Uzbekistan’s president Shavkat Mirziyoyev has paid an official visit to Moscow. During the stay special focus was on the summit talks of the presidents of two states. The international analytical center “Rethinking Russia” talked to Aleksandr Gushchin, political expert (Department of Post-Soviet Countries of the Russian State University for the Humanities), about the key topics discussed and prospects of Russian-Uzbek dialogue.
RR: From your point of view, to which topics discussed by the presidents should we pay attention?
AG: First of all, the issue of security in Central Asia was at the top of the agenda. The region is crucial to the post-Soviet area, but there is no stability. Uzbekistan is one of the key stakeholders in Central Asia. It should be mentioned that since the collapse of the Soviet Union Uzbekistan has been good at holding ground, carrying out an isolationist foreign policy. It seems that, despite some peculiarities of its home affairs, Uzbekistan shows evidence of peaceful, gradual transit in the future. At the same time the country is Russia’s key regional partner. One of the most serious problems of Uzbekistan is Islamic radicalism (especially in the eastern regions and Fergana Valley). Russia can provide necessary help to address the problem.
The possibility of liberalization of regime for Uzbek migrants (first of all, labour migrants) should also be emphasized. Of course, in this context Uzbekistan differs significantly from Kyrgyzstan, where a significant share of GDP proceeds from labour migrants. But still this issue is also at the top of the agenda.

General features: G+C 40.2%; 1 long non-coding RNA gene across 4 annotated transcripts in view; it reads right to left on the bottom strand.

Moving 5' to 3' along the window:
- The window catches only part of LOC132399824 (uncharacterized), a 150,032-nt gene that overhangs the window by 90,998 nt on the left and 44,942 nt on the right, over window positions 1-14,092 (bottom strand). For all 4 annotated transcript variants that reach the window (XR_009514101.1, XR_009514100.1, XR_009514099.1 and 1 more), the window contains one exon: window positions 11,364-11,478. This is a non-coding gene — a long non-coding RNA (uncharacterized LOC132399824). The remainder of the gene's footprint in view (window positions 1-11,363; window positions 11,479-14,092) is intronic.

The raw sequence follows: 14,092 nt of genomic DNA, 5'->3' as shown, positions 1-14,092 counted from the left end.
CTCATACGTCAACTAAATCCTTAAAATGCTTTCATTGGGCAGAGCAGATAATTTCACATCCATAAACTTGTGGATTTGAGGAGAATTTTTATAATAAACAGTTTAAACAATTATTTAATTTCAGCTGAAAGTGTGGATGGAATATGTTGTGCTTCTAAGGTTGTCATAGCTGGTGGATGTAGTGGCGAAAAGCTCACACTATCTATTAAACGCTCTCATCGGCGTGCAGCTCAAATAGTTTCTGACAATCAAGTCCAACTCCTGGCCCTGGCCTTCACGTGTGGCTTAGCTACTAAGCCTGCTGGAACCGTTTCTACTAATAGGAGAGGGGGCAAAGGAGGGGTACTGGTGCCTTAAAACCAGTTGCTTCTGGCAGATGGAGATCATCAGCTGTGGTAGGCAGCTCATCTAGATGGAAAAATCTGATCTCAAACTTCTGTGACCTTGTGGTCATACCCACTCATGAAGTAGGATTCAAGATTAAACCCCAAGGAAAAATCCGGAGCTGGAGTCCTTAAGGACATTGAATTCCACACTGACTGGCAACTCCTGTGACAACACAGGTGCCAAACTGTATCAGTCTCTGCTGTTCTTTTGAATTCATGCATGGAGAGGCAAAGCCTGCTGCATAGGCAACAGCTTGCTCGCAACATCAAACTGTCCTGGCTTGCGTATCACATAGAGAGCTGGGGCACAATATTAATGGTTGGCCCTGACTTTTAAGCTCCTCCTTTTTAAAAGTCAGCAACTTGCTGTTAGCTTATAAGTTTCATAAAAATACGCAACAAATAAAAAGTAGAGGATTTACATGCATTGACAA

Finally, the parties also touched upon political aspects of cooperation, including Uzbekistan’s future in the integration associations of the post-Soviet area.
RR: What do you think about Uzbekistan’s future in the integration associations of the post-Soviet area?
AG: This a debated question. I personally believe that there are some prerequisites for Uzbekistan’s return to the Collective Security Treaty Organization (CSTO). Nevertheless, it seems like Uzbekistan will pursue a careful foreign policy. Integration associations of the post-Soviet area are undergoing some difficulties, while Uzbekistan has a developed national security system and armed forces (in particular, a border between Uzbekistan and troubled Afghanistan is safeguarded properly). So, this makes me think that the current status of Uzbekistan in the international arena will be preserved for long time.
RR: In which areas, from your point of view, cooperation could be closer? And what is, in your opinion, the role of inter-parliamentary cooperation?
AG: Russian-Uzbek relations today show a considerable potential for growth and development. Not least of all are cultural and humanitarian spheres. Tashkent is a big cultural and education center, so cooperation in the sphere of education, for instance, introducing double degree programs, seems quite logical. In short, there are many forms of interaction that could be developed. Inter-parliamentary cooperation can provide tools for this. I will repeat myself, nowadays there are practically no issues in Central Asia that can be settled without Uzbekistan. And this means that Russia will continue to keep an ear to the ground.
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